J Clin Acad Ophthalmol 2016; 08(01): e42-e45
DOI: 10.1055/s-0036-1593729
Research Article
Thieme Medical Publishers 333 Seventh Avenue, New York, NY 10001, USA.

Match Success Trends in United States Ophthalmology Residency Programs

Todd H. Driver1, Allison R. Loh2, Fei Yu1, Steven D. Pletcher3, Ayman Naseri4, 5
  • 1Stein-Doheny Eye Institute, Department of Ophthalmology, University of California Los Angeles, Los Angeles, California
  • 2Department of Ophthalmology, Casey Eye Institute, Oregon Health and Science University, Portland, Oregon
  • 3Department of Otolaryngology–Head and Neck Surgery, University of California San Francisco, San Francisco, California
  • 4Department of Ophthalmology, University of California San Francisco, San Francisco, California
  • 5Department of Ophthalmology, San Francisco Veterans Affairs Medical Center, San Francisco, California
Further Information

Publication History

19 October 2015

29 August 2016

Publication Date:
25 October 2016 (online)


Background Medical students in the United States are inconsistently exposed to ophthalmology. Not only is this eroding U.S. medical graduates' ability to diagnose and treat ophthalmologic conditions, it may potentially affect interest in the specialty.

Methods To assess medical student's interest in pursuing ophthalmology training, this study sought to evaluate the match rate trend among U.S. medical school seniors applying into a U.S. ophthalmology residency and compare the trend to another traditionally competitive surgical subspecialty, otolaryngology (ENT).

Results From 2009 to 2013, the rate of successful residency matching for ophthalmology increased (12% increase per year in the odds of matching [95% CI: 1.04, 1.20]), while the ENT match rate decreased (7% decrease per year in the odds of matching (95% CI: 0.87–0.99). The ophthalmology match rate increased despite the fact that the expansion in the number of graduating U.S. medical students outpaced the increasing number of ophthalmology and ENT residency positions.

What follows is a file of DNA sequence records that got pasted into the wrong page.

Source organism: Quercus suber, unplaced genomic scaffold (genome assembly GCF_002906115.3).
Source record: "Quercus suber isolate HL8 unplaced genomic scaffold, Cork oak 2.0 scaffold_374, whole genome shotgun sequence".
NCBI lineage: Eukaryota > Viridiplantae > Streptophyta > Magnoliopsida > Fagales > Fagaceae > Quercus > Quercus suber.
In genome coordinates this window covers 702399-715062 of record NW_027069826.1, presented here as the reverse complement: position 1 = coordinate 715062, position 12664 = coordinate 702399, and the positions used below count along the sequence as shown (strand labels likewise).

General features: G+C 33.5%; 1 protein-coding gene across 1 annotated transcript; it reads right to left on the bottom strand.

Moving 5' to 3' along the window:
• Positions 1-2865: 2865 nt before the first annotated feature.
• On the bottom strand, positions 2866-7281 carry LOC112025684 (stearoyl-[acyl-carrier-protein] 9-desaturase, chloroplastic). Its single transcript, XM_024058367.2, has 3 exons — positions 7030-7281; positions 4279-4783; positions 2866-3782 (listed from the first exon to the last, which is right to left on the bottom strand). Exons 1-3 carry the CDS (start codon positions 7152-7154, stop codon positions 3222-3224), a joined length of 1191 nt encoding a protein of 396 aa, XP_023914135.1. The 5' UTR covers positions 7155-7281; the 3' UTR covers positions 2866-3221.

Conclusion The increasing match rate in ophthalmology is surprising and suggests that U.S. medical student's interest in ophthalmology may be waning. Future investigations are needed to determine the reasons behind the increasing match rate and the potential decreasing interest of medical students toward ophthalmology.


This study was supported by an unrestricted grant from the Research to Prevent Blindness, New York, NY. Allison R. Loh is supported by unrestricted departmental funding from the Research to Prevent Blindness (New York, NY) and by grant P30 EY010572 from the National Institutes of Health (Bethesda, MD).